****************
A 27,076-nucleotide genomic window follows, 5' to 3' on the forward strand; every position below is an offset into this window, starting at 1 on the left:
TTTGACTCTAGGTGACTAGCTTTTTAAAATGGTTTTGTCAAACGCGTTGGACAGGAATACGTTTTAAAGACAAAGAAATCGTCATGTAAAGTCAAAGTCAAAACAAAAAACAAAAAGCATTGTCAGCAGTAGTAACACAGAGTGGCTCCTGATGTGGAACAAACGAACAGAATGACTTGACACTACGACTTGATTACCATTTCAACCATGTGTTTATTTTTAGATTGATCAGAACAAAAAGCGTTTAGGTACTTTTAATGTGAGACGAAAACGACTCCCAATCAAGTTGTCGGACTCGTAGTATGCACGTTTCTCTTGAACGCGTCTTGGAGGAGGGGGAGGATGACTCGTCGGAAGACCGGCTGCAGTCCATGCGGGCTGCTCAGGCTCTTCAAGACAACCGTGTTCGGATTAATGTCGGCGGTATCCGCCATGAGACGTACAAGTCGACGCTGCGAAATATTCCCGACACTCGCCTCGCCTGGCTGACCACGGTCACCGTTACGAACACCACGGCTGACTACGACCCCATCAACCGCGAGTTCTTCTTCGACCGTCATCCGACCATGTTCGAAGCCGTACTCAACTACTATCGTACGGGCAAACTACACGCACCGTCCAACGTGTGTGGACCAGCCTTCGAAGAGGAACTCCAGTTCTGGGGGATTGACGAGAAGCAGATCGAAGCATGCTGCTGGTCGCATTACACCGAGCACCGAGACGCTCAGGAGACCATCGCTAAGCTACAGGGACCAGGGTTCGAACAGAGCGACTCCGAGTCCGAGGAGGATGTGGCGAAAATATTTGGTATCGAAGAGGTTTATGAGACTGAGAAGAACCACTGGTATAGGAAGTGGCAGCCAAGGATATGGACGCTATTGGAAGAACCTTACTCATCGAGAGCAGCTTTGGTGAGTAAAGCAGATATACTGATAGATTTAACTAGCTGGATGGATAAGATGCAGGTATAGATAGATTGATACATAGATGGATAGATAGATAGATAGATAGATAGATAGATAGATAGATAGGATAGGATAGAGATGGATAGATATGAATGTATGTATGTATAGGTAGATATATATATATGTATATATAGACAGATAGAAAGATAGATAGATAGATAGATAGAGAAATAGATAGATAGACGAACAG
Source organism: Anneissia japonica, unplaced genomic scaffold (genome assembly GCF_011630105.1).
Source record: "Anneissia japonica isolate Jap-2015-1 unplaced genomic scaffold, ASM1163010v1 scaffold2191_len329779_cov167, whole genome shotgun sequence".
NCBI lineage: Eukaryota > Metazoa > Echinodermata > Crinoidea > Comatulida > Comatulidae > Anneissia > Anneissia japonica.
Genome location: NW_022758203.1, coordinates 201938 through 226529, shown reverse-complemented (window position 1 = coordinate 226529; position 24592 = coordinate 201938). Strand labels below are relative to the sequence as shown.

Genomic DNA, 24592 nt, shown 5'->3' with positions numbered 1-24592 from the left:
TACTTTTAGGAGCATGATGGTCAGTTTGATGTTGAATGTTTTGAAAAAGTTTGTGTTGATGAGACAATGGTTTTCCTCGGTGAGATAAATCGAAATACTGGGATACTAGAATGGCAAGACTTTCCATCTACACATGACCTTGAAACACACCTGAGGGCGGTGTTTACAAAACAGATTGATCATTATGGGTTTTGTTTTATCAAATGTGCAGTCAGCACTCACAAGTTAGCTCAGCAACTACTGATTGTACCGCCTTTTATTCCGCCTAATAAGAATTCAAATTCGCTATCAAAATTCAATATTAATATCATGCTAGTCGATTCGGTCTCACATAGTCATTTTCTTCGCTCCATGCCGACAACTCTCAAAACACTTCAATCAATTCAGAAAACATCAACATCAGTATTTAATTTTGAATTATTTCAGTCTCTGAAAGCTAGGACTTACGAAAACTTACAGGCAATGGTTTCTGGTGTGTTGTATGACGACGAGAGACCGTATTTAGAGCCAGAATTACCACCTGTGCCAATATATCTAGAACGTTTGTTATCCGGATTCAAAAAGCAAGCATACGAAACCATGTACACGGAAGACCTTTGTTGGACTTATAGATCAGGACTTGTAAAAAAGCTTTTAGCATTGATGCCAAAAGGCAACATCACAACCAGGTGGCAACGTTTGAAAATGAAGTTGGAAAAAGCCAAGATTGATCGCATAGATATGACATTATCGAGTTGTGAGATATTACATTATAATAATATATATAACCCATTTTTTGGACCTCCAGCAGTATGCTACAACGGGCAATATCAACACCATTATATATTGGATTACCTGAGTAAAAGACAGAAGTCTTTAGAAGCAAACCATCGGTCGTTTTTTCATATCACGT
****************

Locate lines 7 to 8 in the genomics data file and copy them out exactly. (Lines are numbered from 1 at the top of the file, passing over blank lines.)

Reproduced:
Genomic DNA, 24592 nt, shown 5'->3' with positions numbered 1-24592 from the left:
TACTTTTAGGAGCATGATGGTCAGTTTGATGTTGAATGTTTTGAAAAAGTTTGTGTTGATGAGACAATGGTTTTCCTCGGTGAGATAAATCGAAATACTGGGATACTAGAATGGCAAGACTTTCCATCTACACATGACCTTGAAACACACCTGAGGGCGGTGTTTACAAAACAGATTGATCATTATGGGTTTTGTTTTATCAAATGTGCAGTCAGCACTCACAAGTTAGCTCAGCAACTACTGATTGTACCGCCTTTTATTCCGCCTAATAAGAATTCAAATTCGCTATCAAAATTCAATATTAATATCATGCTAGTCGATTCGGTCTCACATAGTCATTTTCTTCGCTCCATGCCGACAACTCTCAAAACACTTCAATCAATTCAGAAAACATCAACATCAGTATTTAATTTTGAATTATTTCAGTCTCTGAAAGCTAGGACTTACGAAAACTTACAGGCAATGGTTTCTGGTGTGTTGTATGACGACGAGAGACCGTATTTAGAGCCAGAATTACCACCTGTGCCAATATATCTAGAACGTTTGTTATCCGGATTCAAAAAGCAAGCATACGAAACCATGTACACGGAAGACCTTTGTTGGACTTATAGATCAGGACTTGTAAAAAAGCTTTTAGCATTGATGCCAAAAGGCAACATCACAACCAGGTGGCAACGTTTGAAAATGAAGTTGGAAAAAGCCAAGATTGATCGCATAGATATGACATTATCGAGTTGTGAGATATTACATTATAATAATATATATAACCCATTTTTTGGACCTCCAGCAGTATGCTACAACGGGCAATATCAACACCATTATATATTGGATTACCTGAGTAAAAGACAGAAGTCTTTAGAAGCAAACCATCGGTCGTTTTTTCATATCACGT